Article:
The ISIS unit that took the responsibility of Thursday's (August 26) deadly Kabul bombings has India in its sights, with establishing the authority of their caliphate among their lofty ideological goals, reported a reputed Indian media outlet.

According to government sources, the Islamic State - Khorasan, also known as IS-K or ISIS-K, aims to "export jihad to Central Asia and later in India" now that it has established a strong foothold in Afghanistan.

"Ideologically, they want to create the authority of the caliphate, and India is included in that," said sources in the Indian intelligence community, adding that carrying out terror attacks and recruiting young people are at the top of their agenda.

They said that young people from Kerala and Mumbai have joined ISIS and that the terror group has a stronghold among radicalised people. "Many cells can be activated in India if reverse osmosis starts," one official added, expressing concern over the group's recruitment plans.

Sources claim that since the Taliban took control of Afghanistan, the country has become a breeding ground for terrorist groups.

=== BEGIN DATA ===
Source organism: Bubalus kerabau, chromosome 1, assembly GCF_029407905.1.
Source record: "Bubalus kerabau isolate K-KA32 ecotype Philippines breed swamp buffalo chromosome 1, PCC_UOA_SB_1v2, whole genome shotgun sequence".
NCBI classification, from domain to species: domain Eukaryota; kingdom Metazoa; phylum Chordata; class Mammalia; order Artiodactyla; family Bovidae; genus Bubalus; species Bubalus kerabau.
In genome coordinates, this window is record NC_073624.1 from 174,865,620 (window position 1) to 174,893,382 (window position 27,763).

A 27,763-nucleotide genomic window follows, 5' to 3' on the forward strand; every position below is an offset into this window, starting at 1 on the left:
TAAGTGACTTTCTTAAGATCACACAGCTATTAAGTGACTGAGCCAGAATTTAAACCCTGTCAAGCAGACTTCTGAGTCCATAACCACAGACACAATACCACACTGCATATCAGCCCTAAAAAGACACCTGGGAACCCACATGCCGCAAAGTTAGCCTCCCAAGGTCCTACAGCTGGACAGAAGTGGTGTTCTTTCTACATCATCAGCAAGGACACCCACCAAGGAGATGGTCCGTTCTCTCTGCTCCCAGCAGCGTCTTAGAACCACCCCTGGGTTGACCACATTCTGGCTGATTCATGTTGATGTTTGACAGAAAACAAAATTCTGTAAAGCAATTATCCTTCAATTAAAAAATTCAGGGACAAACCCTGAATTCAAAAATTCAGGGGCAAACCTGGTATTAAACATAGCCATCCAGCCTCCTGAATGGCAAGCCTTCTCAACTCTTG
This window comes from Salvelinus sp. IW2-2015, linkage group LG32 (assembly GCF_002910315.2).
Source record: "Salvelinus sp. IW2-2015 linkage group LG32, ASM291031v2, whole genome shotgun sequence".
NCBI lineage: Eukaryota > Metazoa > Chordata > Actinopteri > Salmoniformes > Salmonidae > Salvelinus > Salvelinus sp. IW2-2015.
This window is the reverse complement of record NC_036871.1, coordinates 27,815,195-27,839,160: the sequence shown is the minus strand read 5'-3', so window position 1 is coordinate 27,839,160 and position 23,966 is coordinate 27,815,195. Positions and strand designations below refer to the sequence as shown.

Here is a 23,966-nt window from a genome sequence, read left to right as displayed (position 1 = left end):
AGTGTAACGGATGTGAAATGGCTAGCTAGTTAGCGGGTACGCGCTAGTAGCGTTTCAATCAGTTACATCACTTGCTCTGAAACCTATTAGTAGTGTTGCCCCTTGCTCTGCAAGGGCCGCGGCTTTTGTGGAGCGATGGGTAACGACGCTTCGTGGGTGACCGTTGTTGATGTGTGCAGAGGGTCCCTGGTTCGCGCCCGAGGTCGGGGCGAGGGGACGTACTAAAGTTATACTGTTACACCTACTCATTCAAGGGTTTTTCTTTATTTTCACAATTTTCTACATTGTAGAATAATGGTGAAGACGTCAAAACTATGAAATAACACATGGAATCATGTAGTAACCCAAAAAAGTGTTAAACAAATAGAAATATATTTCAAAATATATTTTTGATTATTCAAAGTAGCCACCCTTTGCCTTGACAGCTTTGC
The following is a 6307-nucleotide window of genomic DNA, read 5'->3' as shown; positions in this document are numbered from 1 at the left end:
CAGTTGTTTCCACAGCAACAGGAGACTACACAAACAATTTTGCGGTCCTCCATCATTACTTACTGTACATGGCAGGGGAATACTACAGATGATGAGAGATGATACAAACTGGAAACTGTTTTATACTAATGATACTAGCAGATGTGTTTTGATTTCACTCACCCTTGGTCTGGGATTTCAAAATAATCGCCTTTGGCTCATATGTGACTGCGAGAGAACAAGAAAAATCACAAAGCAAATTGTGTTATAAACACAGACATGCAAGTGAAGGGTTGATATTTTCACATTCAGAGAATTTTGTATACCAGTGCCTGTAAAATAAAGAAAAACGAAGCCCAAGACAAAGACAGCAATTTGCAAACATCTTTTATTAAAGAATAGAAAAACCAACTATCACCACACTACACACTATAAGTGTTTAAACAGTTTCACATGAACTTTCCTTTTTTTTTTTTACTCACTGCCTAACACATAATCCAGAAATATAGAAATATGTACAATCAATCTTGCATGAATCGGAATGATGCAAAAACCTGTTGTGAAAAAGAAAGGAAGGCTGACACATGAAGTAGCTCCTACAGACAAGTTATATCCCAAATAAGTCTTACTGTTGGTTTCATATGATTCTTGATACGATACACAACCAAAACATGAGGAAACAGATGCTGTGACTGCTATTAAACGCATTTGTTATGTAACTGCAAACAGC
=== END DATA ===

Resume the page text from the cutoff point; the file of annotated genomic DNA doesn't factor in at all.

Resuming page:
The leadership of the Pakistan-based terror organisation Jaish-e-Mohammed, which is infamous for attacks in Jammu and Kashmir, has reportedly relocated to Afghanistan's Helmand province, which borders Kandahar.

Similarly, the Lashkar-e-Taiba leadership, which was involved in the 2008 Mumbai attacks, is relocating to Kunar in eastern Afghanistan, as per reports.
The ISIS-K, on the other hand, has rapidly joined their battle against India's intel agencies.

Also Read: Explained: What is ISIS-Khorasan & Why the world should start worrying about it?

The Kabul strikes, according to a source, were carried out to demonstrate that the Taliban cannot offer the protection it has guaranteed.

According to a senior officer, the ISIS-K also aims to become a key power broker in Afghanistan, "prompting the US into extending its counter-terrorism presence," which would give the terror group leverage over the Taliban.

ISIS-K, which is named after an old term for the Khorasan region, first emerged in eastern Afghanistan in late 2014 and rapidly gained a reputation for brutality.
The group recruits from both Afghan and Pakistani jihadists, particularly those Afghan Taliban members who are leaving the organisation believing it not to be extreme enough.

ISIS-K has battled both the Taliban and the Western-backed government in Afghanistan, but its operational ties to the larger ISIS group in Iraq and Syria are unclear.

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